Crystal Howell pleads guilty to murder charges

By Allison Richmond | Oct 10, 2016
Photo by: Allison Richmond Howell offering her guilty plea to the court.

Unshackled, in voice barely above a whisper, Crystal Brooke Howell pleaded guilty in Superior Court Monday where she faced charges in the death of her father, Michael Howell.

She was charged with first-degree murder and concealment of a death other than natural causes back in 2014, after his body was discovered at the home both shared in the Sheepback Mountain community near Maggie Valley.

Her father was last seen alive on surveillance video taken at the Ingles store in Canton on Feb. 24, 2014, while shopping with his daughter.

Crystal Howell was caught shoplifting during the trip, a fact that disappointed her father and frustrated the teen, who during later interviews, said she contemplated what to do about the situation upon their return home.

She admitted to thinking about what to do, including killing him, while she took a long shower to escape his disapproval.

According to the account of the facts in the case by the state, after her shower, Howell took a shotgun and shot her father in the head at close range while he slept on the couch.

She then concealed his death by hiding his body in a large plastic bin in the shed behind the family home, where it remained for nearly a month until discovered by f friends she had invited to stay with her in the home.

At different times, Howell told different stories to various people about her father’s absence. To one person she said he planned to be out of town for an extended period, to her friends staying with her, she reported that he had committed suicide in Georgia.

Howell told her friends that she was avoiding DSS workers until she turned 18 because she was afraid they would take away her father’s valuables and possessions and place her in DSS custody.

In the absence of adult supervision, she and her friends hosted drug-fueled parties at the home where a stripper pole had been installed. Howell had accessed her father’s finances and was using his bank account to pay her expenses.

Around March 20, 2014, her friends were helping her gather her father’s belongings from the home, placing them in the shed. On March 21, Howell loaded up her father’s Land Rover and a U-Haul of belongings, took $3,000 in cash and headed to her mother’s home in Georgia where she told them she would stay until she turned 18. She told one of her friends to stay in the home and pay the bills.

The next day, her friends discovered the body of Michael Howell in the shed and immediately reported it to the Waynesville Police Department.

He was still wearing the clothes he had on the day of his murder and his body was wrapped in sleeping bag.

An investigation was launched and on March 23, Howell was arrested at a Motel 6 in Georgia. On April 3, she was extradited back to the Haywood County Detention Center, where she has remained in custody since.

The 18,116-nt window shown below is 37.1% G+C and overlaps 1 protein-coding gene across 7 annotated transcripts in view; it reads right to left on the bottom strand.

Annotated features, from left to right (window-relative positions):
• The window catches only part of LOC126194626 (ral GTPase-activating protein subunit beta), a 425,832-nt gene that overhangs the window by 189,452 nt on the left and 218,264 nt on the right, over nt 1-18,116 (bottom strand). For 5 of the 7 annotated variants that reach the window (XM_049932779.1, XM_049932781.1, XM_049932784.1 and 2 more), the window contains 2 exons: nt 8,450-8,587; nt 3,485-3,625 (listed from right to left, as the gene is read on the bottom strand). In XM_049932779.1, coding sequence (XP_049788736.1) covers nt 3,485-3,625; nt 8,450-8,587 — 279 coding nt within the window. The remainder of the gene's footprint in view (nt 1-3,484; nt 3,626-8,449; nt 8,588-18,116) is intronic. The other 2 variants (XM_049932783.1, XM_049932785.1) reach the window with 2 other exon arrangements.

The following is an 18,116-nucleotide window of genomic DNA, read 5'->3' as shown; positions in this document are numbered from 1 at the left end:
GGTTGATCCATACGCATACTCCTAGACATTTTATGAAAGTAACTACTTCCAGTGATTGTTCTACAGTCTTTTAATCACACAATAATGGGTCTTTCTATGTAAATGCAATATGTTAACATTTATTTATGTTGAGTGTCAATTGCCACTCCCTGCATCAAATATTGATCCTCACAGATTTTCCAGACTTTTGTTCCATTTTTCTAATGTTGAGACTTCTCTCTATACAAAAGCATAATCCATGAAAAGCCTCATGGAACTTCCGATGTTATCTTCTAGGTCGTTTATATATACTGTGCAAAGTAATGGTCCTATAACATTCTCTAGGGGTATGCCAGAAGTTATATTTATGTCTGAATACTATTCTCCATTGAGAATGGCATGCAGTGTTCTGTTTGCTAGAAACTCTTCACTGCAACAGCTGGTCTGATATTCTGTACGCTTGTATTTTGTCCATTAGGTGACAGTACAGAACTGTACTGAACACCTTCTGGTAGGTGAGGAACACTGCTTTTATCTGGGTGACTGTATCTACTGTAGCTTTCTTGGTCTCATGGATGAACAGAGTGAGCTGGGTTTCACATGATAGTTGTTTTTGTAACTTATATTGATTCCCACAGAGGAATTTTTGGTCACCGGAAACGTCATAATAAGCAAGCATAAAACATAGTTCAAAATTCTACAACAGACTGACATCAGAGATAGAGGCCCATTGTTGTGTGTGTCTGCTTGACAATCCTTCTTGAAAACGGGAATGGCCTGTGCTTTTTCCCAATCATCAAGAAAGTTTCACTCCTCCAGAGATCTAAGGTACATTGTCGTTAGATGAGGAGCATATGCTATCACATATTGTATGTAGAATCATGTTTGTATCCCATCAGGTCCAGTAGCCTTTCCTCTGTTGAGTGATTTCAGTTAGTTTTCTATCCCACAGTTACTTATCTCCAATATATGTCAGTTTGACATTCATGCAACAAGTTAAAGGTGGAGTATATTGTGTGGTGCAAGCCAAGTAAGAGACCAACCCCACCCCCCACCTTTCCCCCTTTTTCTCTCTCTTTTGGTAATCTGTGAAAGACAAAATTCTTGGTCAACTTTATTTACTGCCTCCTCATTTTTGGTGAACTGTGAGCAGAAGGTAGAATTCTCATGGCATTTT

Howell initially told detectives it was an accident and that the safety had malfunctioned. She also told an inmate in Georgia, when she was awaiting extradition, that she killed him because he was going to disown her because of the shoplifting.

At another time, she told investigators that she thought killing him would help him too, because he had been depressed.

Although there had been some question as to her competency to stand trial, after extensive psychological evaluation she was determined competent.

Howell had been in counseling since the age of 12 and had been diagnosed with borderline personality disorder.

According to the National Institute of Mental Health, “borderline personality disorder is a serious mental disorder marked by a pattern of ongoing instability in moods, behavior, self-image, and functioning. These experiences often result in impulsive actions and unstable relationships.”

Speaking on Howell’s behalf, her lawyer, Bridgette Aguirre said, “This has been a difficult and sad case for all involved. The decision she made has changed her life and her family’s life forever. She is here today to take responsibility for her actions.”

As Howell’s mother Kristina Rester, and sister Sierra Howell, held each other and quietly sobbed, she admitted her guilt before the court.

She was sentenced to 60 to 84 months in the custody of the Department of Adult Corrections for the concealment of death charge with credit given for 932 days of pre-trial confinement.

At the conclusion of that sentence, she will commence with the mandatory minimum life sentence of 25 years for the first-degree murder charge, with the possibility of parole. She will be 47 years old before she is eligible for parole.

She did not face the death penalty because she was 17 at the time the murder was committed.

She was also ordered to pay court costs in excess of $13,000 for her legal defense and lab fees.

Judge Bradley Letts, who presided over the plea, addressed the law enforcement officers and others who worked on the case over the last two-and-a-half years.

“I want to offer my public thanks for the jobs well done by the Sheriff’s office, the SBI and Ms. Aguirre for all their hard work in this case,” he said.

Then he addressed Crystal Howell directly.

“The first step in you and your family moving forward is your taking responsibility for your choices. I am glad you were able to begin that process by doing so today,” he said.

From a statement Howell’s mother wrote, the judge read, “I won’t give up on her, and I hope that with help and counseling she will find a place of peace.”

“I hope that these words shared by your mother will offer you some hope of healing and forgiveness to come,” he said.

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